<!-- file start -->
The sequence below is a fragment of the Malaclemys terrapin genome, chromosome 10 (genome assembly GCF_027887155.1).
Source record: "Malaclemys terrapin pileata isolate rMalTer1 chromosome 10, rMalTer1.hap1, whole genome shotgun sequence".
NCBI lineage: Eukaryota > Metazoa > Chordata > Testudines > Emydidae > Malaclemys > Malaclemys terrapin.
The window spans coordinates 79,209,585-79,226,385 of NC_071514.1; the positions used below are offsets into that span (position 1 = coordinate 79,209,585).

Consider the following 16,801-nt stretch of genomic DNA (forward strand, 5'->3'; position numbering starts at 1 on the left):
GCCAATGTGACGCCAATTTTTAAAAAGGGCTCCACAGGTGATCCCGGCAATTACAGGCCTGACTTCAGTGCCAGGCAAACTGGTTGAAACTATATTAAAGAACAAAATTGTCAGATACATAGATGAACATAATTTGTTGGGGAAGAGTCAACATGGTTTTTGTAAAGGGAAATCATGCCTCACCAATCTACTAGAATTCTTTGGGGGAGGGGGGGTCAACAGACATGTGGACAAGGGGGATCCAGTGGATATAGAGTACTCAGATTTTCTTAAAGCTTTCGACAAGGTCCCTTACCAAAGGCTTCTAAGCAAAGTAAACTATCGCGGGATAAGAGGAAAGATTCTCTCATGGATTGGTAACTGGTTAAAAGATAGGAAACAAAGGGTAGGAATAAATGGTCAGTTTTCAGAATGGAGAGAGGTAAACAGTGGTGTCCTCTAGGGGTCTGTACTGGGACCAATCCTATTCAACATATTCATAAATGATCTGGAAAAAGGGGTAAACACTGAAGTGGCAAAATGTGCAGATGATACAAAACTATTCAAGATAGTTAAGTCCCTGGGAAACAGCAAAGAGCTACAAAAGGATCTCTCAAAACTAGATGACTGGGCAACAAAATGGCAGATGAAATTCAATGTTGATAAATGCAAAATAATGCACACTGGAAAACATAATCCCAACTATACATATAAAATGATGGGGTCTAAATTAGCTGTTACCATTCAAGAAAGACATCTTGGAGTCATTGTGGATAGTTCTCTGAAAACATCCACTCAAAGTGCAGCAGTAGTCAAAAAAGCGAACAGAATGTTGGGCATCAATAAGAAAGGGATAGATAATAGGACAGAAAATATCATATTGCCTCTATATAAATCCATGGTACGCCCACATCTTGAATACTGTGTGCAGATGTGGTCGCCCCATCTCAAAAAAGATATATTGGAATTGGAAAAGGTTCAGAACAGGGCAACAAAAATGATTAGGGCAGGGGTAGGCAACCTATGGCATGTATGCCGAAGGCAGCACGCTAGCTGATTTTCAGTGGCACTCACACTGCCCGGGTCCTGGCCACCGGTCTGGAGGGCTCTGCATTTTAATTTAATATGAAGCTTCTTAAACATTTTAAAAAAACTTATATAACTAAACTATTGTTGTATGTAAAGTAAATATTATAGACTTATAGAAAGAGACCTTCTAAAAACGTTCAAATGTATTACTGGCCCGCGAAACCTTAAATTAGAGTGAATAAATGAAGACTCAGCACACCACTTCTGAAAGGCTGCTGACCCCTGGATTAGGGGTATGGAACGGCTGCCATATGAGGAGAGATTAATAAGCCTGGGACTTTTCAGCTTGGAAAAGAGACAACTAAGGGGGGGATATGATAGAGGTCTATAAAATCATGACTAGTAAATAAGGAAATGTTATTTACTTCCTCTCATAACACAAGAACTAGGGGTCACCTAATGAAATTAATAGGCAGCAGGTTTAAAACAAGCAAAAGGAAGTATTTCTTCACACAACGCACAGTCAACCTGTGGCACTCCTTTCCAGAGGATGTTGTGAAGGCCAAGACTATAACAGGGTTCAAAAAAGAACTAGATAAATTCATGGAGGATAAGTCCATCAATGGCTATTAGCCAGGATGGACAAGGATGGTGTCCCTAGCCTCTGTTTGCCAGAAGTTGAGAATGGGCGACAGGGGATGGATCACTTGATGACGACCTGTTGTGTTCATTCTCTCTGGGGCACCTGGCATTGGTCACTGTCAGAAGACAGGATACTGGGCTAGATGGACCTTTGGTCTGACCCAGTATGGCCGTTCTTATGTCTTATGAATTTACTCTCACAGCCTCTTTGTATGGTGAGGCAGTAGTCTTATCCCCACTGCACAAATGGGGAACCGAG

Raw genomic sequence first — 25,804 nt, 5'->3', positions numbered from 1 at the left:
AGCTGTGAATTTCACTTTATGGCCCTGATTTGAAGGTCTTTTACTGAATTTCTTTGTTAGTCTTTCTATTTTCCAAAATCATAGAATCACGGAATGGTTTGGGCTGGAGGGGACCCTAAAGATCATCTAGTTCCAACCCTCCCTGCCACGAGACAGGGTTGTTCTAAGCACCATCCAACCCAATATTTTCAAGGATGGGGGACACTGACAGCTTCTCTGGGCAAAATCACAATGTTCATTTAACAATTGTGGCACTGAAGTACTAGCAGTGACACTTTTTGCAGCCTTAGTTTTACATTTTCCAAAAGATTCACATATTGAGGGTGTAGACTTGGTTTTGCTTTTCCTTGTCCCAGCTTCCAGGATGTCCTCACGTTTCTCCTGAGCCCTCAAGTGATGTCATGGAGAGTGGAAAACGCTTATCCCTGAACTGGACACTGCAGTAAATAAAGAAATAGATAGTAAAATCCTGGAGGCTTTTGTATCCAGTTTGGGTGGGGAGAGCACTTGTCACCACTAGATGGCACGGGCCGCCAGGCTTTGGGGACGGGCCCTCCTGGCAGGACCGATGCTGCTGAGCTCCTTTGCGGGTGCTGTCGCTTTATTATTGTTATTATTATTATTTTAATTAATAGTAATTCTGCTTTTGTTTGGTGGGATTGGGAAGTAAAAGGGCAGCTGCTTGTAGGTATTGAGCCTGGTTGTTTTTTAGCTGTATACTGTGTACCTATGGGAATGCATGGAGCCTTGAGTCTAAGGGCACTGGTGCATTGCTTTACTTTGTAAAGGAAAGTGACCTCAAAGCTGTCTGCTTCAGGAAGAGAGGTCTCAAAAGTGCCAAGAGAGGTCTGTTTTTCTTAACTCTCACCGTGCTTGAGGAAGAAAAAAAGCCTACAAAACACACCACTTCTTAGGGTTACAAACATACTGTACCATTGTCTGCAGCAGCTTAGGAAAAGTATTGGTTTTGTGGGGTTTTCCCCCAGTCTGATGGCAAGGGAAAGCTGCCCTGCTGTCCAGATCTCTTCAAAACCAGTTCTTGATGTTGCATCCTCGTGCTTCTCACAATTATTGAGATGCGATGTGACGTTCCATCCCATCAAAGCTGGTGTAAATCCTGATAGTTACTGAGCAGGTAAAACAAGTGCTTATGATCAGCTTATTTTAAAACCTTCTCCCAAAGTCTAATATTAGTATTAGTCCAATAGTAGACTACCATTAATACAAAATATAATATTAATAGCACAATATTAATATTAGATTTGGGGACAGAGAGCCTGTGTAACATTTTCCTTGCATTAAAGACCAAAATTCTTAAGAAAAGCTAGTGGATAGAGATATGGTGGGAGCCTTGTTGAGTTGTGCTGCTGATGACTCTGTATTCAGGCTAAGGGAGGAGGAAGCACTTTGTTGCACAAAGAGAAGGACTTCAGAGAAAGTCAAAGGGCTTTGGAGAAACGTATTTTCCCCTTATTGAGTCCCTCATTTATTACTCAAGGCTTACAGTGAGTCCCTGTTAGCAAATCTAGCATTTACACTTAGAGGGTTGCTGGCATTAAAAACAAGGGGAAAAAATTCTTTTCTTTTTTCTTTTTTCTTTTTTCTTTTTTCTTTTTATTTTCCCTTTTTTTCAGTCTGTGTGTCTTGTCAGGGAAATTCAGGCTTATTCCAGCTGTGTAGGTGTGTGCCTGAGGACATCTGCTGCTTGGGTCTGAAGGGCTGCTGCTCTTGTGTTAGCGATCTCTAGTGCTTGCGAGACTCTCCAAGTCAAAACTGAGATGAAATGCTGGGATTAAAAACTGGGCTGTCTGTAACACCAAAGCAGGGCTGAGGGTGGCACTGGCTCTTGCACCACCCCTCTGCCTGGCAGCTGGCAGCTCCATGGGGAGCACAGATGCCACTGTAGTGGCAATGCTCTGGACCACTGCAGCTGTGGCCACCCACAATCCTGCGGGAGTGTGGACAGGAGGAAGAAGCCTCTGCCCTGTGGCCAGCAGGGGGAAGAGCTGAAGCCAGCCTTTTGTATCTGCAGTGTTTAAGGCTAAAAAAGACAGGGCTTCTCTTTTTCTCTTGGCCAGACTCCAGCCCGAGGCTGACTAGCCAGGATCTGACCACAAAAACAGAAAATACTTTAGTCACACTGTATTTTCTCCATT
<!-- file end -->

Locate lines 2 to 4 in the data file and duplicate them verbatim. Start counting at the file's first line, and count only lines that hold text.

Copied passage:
Source record: "Malaclemys terrapin pileata isolate rMalTer1 chromosome 10, rMalTer1.hap1, whole genome shotgun sequence".
NCBI lineage: Eukaryota > Metazoa > Chordata > Testudines > Emydidae > Malaclemys > Malaclemys terrapin.
The window spans coordinates 79,209,585-79,226,385 of NC_071514.1; the positions used below are offsets into that span (position 1 = coordinate 79,209,585).